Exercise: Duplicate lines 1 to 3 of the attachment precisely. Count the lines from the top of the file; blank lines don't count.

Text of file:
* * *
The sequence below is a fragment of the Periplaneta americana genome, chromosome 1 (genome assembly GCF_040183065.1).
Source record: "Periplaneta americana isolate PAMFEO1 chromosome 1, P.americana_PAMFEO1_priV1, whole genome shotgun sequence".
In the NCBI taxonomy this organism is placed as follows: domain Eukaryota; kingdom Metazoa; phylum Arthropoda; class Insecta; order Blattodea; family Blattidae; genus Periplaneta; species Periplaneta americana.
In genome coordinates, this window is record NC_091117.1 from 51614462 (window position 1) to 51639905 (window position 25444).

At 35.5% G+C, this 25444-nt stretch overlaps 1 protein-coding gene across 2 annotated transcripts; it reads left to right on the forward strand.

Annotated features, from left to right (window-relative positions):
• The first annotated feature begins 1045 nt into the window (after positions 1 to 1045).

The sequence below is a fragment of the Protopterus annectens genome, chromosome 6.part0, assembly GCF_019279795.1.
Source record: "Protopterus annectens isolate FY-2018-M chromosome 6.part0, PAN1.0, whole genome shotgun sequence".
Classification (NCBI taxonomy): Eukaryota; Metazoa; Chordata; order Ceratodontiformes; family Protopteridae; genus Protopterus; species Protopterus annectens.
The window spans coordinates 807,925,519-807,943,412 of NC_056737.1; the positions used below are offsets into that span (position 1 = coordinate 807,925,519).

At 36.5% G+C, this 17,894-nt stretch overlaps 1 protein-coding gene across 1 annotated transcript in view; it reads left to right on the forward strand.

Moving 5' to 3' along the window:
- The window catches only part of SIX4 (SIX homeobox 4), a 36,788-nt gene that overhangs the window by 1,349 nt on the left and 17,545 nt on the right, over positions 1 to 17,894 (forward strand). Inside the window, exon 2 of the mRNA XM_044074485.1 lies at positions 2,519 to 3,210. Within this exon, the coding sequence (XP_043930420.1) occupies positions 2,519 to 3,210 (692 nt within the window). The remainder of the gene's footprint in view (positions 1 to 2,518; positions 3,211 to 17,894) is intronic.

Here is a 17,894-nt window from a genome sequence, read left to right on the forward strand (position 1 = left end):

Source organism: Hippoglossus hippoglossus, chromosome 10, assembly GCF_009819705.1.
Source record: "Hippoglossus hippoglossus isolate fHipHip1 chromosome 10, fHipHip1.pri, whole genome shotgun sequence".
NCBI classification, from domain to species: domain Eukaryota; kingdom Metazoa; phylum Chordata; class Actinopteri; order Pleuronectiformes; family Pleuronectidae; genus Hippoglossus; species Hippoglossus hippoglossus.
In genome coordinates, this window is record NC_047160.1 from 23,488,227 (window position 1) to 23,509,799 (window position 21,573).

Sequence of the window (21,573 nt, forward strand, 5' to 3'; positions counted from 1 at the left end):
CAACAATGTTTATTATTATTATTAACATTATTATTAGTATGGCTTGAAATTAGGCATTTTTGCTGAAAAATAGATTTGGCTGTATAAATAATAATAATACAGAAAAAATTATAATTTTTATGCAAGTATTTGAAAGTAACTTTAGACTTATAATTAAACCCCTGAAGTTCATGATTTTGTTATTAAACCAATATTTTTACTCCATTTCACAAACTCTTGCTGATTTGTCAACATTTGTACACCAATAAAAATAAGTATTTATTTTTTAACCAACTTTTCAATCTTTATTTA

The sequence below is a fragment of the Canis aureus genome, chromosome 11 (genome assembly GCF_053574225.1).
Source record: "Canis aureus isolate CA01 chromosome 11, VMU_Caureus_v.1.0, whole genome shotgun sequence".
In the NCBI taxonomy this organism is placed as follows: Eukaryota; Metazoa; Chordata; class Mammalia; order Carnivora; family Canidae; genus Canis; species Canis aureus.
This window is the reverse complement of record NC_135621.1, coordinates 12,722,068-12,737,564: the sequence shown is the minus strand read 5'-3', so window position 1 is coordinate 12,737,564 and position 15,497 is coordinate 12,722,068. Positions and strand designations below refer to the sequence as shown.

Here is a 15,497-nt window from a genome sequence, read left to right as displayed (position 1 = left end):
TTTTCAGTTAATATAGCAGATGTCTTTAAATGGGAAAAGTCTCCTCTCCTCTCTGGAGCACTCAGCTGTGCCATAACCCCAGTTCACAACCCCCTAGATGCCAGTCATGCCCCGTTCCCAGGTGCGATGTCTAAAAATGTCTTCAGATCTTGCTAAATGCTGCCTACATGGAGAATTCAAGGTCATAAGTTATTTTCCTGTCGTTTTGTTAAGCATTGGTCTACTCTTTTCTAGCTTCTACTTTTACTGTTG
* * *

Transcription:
The sequence below is a fragment of the Periplaneta americana genome, chromosome 1 (genome assembly GCF_040183065.1).
Source record: "Periplaneta americana isolate PAMFEO1 chromosome 1, P.americana_PAMFEO1_priV1, whole genome shotgun sequence".
In the NCBI taxonomy this organism is placed as follows: domain Eukaryota; kingdom Metazoa; phylum Arthropoda; class Insecta; order Blattodea; family Blattidae; genus Periplaneta; species Periplaneta americana.